Irish National Liberation Army

Irish National Liberation Army

The Irish National Liberation Army (INLA; "Arm Saoirse Náisiúnta na hÉireann" in Irish) is an Irish Republican, left-wing paramilitary organisation which was formed on 8 December, 1974.

Sharing a common Marxist ideology with the Irish Republican Socialist Movement (a political wing, the Irish Republican Socialist Party (IRSP), was formed the same day). It enjoyed its peak of influence in the late 1970s and early 1980s and is now one of a number of small armed republican groups in Ireland. In its earliest days, the INLA was known as the People's Liberation Army (PLA). During the PLA period, the group's purpose was primarily to protect IRSP members from attacks by the Official Irish Republican Army (Official IRA).

The INLA is an illegal organisation in the Republic of Ireland where it is classified as such under the Offences against the State Act 1939. A suppression order was issued by the Irish government in 1983 which proscribed the organisation. [ [ THE OFFENCES AGAINST THE STATE ACTS, 1939 - 1998] ] The United Kingdom has proscribed the INLA under anti-terrorism legislation. [ Home Office - Proscribed Terror Groups] — Home Office website, retrieved 05 August 2008]


The founders of the INLA were Seamus Costello and other activists who had left or been forced out of the Official IRA in the wake of the OIRA's 1972 ceasefire and the increasingly reformist approach of Official Sinn Féin. Costello espoused a mixture of traditional Republican militarism and Marxist-oriented politics. Shortly after it was founded, the INLA came under attack from their former comrades in the OIRA, who wanted to destroy the new grouping before it could get off the ground.

On 20 February 1975, Hugh Ferguson, an INLA member and an IRSP branch chairperson, was the first person to be killed in the feud. One of the first military operations of the INLA was the killing of Billy McMillen, a leading OIRA member in Belfast and this was followed by several more assassinations on both sides, the most prominent victim being Seamus Costello, who was shot dead on North Strand Road in Dublin on 6 October 1977. Costello's death was a severe blow to the INLA, as he was their most able political and military leader. It has also recently been claimed by some in the Republican Socialist Movement that one of their members killed in 1975, Brendan McNamee, was actually killed by Provisional Irish Republican Army members. The Officials had denied involvement at the time of the killing and had instead blamed it on the Provisionals (Provos) who also denied involvement. [cite book | last = Holland, Jack & McDonald, Henry | first = | authorlink = | title = INLA Deadly Divisions | publisher = Poolbeg | date = 1996 | pages = p. 125-26 | doi = | isbn = 1-85371-263-9] This has not however been confirmed by the IRSP officially.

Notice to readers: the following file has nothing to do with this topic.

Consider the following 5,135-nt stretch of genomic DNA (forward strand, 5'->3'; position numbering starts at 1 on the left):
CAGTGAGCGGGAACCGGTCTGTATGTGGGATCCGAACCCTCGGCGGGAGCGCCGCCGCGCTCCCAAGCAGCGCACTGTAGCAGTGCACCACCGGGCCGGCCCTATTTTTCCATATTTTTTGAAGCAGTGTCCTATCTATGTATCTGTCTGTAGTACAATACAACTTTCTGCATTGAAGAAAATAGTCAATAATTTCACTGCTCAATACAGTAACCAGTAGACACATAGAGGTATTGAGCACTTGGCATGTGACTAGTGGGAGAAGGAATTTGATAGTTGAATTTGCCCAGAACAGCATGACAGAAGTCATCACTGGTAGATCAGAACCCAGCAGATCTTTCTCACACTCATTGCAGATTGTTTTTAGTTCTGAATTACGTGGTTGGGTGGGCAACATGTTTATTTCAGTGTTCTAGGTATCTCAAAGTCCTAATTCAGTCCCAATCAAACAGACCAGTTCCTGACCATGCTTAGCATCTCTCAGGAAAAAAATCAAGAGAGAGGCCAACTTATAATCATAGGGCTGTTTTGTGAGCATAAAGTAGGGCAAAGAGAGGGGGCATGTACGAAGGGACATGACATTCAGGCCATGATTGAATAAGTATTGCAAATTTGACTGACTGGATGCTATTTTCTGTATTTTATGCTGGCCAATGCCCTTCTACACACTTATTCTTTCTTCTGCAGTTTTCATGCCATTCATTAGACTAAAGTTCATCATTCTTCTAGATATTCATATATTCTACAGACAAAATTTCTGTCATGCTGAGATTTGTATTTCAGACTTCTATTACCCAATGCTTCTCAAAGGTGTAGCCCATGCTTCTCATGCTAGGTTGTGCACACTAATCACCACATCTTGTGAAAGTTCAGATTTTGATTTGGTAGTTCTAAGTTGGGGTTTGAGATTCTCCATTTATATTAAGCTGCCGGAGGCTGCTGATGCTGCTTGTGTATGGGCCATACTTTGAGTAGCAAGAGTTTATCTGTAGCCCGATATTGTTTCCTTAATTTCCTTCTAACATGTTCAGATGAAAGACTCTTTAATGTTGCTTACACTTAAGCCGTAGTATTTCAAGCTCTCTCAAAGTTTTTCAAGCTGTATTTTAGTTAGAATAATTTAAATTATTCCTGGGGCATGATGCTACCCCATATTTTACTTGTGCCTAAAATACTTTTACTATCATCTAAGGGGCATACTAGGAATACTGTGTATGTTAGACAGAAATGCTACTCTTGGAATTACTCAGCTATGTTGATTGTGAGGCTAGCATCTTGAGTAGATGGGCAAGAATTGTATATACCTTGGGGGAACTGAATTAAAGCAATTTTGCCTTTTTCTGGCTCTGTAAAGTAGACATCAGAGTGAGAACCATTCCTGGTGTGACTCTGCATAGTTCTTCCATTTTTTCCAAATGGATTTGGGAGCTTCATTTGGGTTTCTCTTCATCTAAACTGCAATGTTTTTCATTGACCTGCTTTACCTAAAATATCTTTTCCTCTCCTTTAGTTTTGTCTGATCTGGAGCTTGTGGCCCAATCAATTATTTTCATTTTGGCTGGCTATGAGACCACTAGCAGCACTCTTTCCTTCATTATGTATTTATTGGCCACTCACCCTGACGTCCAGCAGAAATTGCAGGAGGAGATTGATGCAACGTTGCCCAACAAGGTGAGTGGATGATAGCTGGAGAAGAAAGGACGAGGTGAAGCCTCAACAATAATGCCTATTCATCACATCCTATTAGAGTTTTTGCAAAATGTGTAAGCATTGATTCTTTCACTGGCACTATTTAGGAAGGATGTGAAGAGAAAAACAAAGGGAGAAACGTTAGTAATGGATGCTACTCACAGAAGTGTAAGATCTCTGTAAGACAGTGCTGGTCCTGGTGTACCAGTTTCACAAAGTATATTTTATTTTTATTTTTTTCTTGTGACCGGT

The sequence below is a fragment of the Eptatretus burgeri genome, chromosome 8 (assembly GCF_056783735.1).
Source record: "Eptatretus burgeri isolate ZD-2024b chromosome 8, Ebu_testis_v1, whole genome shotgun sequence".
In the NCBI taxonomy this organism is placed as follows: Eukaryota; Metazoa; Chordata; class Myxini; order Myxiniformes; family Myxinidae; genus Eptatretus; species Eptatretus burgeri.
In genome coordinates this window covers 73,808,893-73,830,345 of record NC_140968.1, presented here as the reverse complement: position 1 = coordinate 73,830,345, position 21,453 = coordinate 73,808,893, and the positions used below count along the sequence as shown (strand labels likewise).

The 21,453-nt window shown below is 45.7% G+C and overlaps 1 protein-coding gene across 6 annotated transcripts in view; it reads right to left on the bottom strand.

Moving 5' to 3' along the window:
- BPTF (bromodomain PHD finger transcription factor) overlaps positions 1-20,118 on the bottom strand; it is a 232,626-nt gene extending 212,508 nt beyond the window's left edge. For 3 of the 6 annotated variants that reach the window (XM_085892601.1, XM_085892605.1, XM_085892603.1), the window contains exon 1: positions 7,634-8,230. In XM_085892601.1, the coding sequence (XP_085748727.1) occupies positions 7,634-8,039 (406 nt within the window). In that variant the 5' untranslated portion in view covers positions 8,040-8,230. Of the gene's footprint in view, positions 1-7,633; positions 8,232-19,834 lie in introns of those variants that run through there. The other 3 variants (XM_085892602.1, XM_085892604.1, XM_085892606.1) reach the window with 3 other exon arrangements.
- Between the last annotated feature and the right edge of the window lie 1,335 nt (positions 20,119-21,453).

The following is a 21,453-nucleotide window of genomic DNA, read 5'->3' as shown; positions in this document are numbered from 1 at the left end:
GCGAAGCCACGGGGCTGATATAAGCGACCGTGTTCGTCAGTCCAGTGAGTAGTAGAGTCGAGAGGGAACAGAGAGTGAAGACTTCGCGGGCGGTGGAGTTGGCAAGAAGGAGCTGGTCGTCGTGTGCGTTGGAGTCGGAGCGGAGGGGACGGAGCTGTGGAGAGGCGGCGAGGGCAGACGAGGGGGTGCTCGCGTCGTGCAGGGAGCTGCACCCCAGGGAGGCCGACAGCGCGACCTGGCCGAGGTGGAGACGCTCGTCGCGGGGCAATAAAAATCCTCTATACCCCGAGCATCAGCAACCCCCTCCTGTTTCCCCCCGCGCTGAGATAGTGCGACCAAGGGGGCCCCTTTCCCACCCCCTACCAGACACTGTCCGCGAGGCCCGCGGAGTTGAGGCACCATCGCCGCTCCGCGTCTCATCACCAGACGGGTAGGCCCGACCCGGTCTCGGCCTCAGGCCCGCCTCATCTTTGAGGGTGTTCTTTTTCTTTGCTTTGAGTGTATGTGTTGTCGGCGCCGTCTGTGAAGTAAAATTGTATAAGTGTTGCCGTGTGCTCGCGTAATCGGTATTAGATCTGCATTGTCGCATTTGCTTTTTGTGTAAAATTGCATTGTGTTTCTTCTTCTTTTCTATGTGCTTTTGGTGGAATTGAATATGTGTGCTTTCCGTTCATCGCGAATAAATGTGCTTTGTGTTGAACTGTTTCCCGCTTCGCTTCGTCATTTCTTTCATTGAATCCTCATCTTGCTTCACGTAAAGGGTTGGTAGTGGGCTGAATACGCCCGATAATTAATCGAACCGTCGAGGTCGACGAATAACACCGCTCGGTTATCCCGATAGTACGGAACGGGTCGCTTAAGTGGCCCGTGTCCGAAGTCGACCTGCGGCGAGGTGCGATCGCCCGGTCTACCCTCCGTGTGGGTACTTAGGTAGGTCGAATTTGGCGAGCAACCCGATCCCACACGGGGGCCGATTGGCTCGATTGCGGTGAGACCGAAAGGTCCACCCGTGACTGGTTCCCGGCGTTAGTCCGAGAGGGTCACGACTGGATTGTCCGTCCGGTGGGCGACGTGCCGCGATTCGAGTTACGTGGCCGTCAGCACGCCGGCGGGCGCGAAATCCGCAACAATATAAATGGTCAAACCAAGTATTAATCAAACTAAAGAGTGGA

Armed campaign

In the late 1970s and early 1980s, the INLA developed a modest organisation in the north of Ireland, particularly based around Divis Flats in West Belfast, which as a result became colloquially known as, "the planet of the Irps" (a reference to the Irish Republican Socialist Party and the film "Planet of the Apes"). During this period, the INLA competed with the Provisional Irish Republican Army for members, both groups attacking the British Army and the Royal Ulster Constabulary. The first action to bring the INLA to international notice was its assassination on 30 March 1979 of Airey Neave, one of Margaret Thatcher’s closest political supporters.

The INLA lost another of its founding leadership in 1980, when Ronnie Bunting a Protestant Republican, was assassinated at his home by the Ulster Defence Association. Noel Lyttle, who was also a Protestant member of INLA, was killed at the same time. Another leading INLA member, Miriam Daly, was killed in the same year. The INLA claimed the SAS was involved in the killings of Bunting and Lyttle. Offensive INLA actions at this time included the 1982 bombing of the Mount Gabriel radar station in County Cork, which was providing assistance to North Atlantic Treaty Organisation, allegedly in violation of Irish neutrality; and the 6 December 1982 Ballykelly disco bombing of the Droppin' Well Bar in Ballykelly, County Londonderry, which catered to British military personnel, in which 11 soldiers and 6 civilians were killed. It emerged later at the trial that INLA members from Derry City had carried out several reconnaissance missions "to see if there were enough soldiers to justify the possibility of civilian killings".fact|date=April 2008